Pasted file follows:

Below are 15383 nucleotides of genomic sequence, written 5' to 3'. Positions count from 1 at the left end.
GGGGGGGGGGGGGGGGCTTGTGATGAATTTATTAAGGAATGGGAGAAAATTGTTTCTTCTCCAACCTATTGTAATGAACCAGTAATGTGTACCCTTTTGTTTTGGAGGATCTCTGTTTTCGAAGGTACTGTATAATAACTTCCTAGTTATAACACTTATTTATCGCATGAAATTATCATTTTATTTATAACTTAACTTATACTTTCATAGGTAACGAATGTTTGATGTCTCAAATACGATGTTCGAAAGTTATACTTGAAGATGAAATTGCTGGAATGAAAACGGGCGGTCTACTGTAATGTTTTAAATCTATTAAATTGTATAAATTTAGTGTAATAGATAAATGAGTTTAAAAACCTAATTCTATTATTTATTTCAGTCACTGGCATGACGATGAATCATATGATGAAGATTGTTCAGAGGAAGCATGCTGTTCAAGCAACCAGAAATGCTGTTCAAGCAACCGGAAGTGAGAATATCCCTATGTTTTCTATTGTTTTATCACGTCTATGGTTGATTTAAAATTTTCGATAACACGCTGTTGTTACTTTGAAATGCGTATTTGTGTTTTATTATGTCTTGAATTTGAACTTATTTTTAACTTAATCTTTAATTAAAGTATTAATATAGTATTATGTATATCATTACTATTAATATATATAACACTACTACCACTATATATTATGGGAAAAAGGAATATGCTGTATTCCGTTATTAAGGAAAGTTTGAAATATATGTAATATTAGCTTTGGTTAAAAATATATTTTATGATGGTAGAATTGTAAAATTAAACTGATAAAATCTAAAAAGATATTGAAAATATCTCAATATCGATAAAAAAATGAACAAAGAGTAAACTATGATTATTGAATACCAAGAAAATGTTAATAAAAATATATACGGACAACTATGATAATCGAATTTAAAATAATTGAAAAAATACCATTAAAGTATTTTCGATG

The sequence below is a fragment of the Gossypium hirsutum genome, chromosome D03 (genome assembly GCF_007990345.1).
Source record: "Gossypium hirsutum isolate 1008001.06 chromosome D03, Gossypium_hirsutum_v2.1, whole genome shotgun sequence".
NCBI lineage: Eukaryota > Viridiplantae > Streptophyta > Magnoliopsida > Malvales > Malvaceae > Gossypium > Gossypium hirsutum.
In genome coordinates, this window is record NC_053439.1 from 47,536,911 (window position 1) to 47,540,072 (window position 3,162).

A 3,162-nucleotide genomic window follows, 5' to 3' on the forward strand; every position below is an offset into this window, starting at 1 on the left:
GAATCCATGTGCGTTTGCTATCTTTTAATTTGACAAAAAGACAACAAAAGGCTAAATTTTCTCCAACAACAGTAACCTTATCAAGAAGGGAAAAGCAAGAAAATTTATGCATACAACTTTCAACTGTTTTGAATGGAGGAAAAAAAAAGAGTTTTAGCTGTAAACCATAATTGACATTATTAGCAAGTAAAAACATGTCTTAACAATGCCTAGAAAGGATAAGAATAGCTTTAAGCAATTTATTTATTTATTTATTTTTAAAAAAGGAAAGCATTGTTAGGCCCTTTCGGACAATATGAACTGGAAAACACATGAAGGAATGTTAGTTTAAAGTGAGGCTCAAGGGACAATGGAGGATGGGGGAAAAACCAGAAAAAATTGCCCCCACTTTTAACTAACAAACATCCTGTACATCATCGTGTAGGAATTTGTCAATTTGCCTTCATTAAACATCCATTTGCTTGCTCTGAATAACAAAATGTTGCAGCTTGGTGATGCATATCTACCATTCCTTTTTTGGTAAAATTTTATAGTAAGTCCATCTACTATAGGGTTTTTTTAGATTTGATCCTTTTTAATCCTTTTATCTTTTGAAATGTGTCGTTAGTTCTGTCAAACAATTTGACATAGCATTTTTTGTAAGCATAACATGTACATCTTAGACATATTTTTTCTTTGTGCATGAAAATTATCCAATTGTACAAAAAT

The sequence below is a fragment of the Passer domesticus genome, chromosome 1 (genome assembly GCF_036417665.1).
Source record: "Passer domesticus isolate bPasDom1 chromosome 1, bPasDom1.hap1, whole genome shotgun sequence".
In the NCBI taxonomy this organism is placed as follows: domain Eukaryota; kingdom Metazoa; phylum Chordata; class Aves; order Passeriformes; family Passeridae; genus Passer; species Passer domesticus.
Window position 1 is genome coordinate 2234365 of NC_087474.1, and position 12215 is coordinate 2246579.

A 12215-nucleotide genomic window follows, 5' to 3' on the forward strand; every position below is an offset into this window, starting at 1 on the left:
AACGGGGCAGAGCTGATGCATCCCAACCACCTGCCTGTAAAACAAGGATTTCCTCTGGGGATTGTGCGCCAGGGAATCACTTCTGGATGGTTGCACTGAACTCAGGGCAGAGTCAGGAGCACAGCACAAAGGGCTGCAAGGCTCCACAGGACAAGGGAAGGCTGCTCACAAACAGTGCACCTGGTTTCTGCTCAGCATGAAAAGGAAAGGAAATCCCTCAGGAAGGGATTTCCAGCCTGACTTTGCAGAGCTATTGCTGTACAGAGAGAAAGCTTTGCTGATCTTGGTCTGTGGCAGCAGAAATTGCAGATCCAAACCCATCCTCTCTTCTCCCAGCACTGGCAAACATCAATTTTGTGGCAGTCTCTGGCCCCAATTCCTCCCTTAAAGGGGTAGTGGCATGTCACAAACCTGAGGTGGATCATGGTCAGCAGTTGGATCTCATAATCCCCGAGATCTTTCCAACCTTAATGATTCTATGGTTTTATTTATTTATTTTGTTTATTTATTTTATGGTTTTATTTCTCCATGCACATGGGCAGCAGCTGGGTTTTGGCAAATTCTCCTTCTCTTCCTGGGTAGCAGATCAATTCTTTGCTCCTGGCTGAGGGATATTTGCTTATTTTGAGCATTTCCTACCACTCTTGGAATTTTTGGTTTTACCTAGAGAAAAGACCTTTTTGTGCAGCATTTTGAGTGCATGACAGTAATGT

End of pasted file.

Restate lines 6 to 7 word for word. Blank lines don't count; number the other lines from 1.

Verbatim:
In genome coordinates, this window is record NC_053439.1 from 47,536,911 (window position 1) to 47,540,072 (window position 3,162).

A 3,162-nucleotide genomic window follows, 5' to 3' on the forward strand; every position below is an offset into this window, starting at 1 on the left: